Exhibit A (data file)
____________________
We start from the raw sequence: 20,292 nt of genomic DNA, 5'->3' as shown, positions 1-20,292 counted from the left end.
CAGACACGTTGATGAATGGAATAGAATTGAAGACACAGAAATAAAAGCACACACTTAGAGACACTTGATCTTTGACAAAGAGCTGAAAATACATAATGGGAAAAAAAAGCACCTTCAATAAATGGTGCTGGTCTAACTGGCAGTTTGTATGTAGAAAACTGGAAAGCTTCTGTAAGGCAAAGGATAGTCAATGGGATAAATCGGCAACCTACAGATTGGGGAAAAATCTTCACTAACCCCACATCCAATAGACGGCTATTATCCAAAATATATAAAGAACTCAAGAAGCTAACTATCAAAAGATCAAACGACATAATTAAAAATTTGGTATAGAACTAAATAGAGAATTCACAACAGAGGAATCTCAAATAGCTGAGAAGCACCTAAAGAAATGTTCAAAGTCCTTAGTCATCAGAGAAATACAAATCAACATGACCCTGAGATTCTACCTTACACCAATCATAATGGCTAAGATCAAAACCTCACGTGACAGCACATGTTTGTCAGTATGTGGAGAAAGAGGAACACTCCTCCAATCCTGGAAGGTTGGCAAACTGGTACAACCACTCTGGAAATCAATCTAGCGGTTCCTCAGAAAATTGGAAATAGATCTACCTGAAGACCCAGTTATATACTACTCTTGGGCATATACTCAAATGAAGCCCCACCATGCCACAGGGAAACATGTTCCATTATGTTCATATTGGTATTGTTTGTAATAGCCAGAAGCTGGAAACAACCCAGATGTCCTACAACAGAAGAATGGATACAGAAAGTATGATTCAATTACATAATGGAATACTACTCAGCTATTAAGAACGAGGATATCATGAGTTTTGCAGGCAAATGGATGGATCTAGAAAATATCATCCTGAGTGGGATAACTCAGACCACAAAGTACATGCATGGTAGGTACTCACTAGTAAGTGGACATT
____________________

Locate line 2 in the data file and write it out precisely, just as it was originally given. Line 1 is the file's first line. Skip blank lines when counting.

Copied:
CAGACACGTTGATGAATGGAATAGAATTGAAGACACAGAAATAAAAGCACACACTTAGAGACACTTGATCTTTGACAAAGAGCTGAAAATACATAATGGGAAAAAAAAGCACCTTCAATAAATGGTGCTGGTCTAACTGGCAGTTTGTATGTAGAAAACTGGAAAGCTTCTGTAAGGCAAAGGATAGTCAATGGGATAAATCGGCAACCTACAGATTGGGGAAAAATCTTCACTAACCCCACATCCAATAGACGGCTATTATCCAAAATATATAAAGAACTCAAGAAGCTAACTATCAAAAGATCAAACGACATAATTAAAAATTTGGTATAGAACTAAATAGAGAATTCACAACAGAGGAATCTCAAATAGCTGAGAAGCACCTAAAGAAATGTTCAAAGTCCTTAGTCATCAGAGAAATACAAATCAACATGACCCTGAGATTCTACCTTACACCAATCATAATGGCTAAGATCAAAACCTCACGTGACAGCACATGTTTGTCAGTATGTGGAGAAAGAGGAACACTCCTCCAATCCTGGAAGGTTGGCAAACTGGTACAACCACTCTGGAAATCAATCTAGCGGTTCCTCAGAAAATTGGAAATAGATCTACCTGAAGACCCAGTTATATACTACTCTTGGGCATATACTCAAATGAAGCCCCACCATGCCACAGGGAAACATGTTCCATTATGTTCATATTGGTATTGTTTGTAATAGCCAGAAGCTGGAAACAACCCAGATGTCCTACAACAGAAGAATGGATACAGAAAGTATGATTCAATTACATAATGGAATACTACTCAGCTATTAAGAACGAGGATATCATGAGTTTTGCAGGCAAATGGATGGATCTAGAAAATATCATCCTGAGTGGGATAACTCAGACCACAAAGTACATGCATGGTAGGTACTCACTAGTAAGTGGACATT